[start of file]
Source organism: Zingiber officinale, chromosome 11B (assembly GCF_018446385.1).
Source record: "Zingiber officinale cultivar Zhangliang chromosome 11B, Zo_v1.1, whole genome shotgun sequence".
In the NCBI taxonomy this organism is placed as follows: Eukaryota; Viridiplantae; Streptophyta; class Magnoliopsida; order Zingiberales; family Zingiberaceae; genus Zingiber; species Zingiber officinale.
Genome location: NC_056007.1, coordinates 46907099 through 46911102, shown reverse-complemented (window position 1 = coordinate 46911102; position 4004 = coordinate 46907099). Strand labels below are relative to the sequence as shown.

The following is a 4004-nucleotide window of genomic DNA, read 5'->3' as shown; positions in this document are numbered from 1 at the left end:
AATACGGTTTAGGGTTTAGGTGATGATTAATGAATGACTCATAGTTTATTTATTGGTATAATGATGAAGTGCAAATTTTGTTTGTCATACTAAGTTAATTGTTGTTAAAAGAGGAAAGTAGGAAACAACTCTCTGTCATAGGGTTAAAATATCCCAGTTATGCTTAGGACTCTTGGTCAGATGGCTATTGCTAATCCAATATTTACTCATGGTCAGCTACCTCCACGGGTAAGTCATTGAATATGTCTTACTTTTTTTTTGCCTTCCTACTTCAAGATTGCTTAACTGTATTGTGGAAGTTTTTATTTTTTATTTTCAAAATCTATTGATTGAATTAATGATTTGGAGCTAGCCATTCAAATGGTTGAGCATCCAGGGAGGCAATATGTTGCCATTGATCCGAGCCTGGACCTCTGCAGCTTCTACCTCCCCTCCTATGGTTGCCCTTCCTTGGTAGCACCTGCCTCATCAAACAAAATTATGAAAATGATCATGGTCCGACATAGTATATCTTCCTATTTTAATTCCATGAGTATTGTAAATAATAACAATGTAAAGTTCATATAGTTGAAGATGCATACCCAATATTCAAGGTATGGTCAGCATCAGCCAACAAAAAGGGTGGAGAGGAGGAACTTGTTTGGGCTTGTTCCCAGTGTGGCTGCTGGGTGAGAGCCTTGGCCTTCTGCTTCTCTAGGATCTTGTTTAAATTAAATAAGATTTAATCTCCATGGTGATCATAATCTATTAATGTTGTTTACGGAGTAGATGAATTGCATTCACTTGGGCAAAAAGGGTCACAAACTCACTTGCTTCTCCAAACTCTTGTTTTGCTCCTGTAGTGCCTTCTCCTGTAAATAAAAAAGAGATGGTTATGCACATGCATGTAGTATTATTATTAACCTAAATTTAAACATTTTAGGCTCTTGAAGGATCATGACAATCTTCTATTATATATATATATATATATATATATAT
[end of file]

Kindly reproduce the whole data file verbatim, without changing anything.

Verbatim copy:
Source organism: Zingiber officinale, chromosome 11B (assembly GCF_018446385.1).
Source record: "Zingiber officinale cultivar Zhangliang chromosome 11B, Zo_v1.1, whole genome shotgun sequence".
In the NCBI taxonomy this organism is placed as follows: Eukaryota; Viridiplantae; Streptophyta; class Magnoliopsida; order Zingiberales; family Zingiberaceae; genus Zingiber; species Zingiber officinale.
Genome location: NC_056007.1, coordinates 46907099 through 46911102, shown reverse-complemented (window position 1 = coordinate 46911102; position 4004 = coordinate 46907099). Strand labels below are relative to the sequence as shown.

The following is a 4004-nucleotide window of genomic DNA, read 5'->3' as shown; positions in this document are numbered from 1 at the left end:
AATACGGTTTAGGGTTTAGGTGATGATTAATGAATGACTCATAGTTTATTTATTGGTATAATGATGAAGTGCAAATTTTGTTTGTCATACTAAGTTAATTGTTGTTAAAAGAGGAAAGTAGGAAACAACTCTCTGTCATAGGGTTAAAATATCCCAGTTATGCTTAGGACTCTTGGTCAGATGGCTATTGCTAATCCAATATTTACTCATGGTCAGCTACCTCCACGGGTAAGTCATTGAATATGTCTTACTTTTTTTTTGCCTTCCTACTTCAAGATTGCTTAACTGTATTGTGGAAGTTTTTATTTTTTATTTTCAAAATCTATTGATTGAATTAATGATTTGGAGCTAGCCATTCAAATGGTTGAGCATCCAGGGAGGCAATATGTTGCCATTGATCCGAGCCTGGACCTCTGCAGCTTCTACCTCCCCTCCTATGGTTGCCCTTCCTTGGTAGCACCTGCCTCATCAAACAAAATTATGAAAATGATCATGGTCCGACATAGTATATCTTCCTATTTTAATTCCATGAGTATTGTAAATAATAACAATGTAAAGTTCATATAGTTGAAGATGCATACCCAATATTCAAGGTATGGTCAGCATCAGCCAACAAAAAGGGTGGAGAGGAGGAACTTGTTTGGGCTTGTTCCCAGTGTGGCTGCTGGGTGAGAGCCTTGGCCTTCTGCTTCTCTAGGATCTTGTTTAAATTAAATAAGATTTAATCTCCATGGTGATCATAATCTATTAATGTTGTTTACGGAGTAGATGAATTGCATTCACTTGGGCAAAAAGGGTCACAAACTCACTTGCTTCTCCAAACTCTTGTTTTGCTCCTGTAGTGCCTTCTCCTGTAAATAAAAAAGAGATGGTTATGCACATGCATGTAGTATTATTATTAACCTAAATTTAAACATTTTAGGCTCTTGAAGGATCATGACAATCTTCTATTATATATATATATATATATATATATAT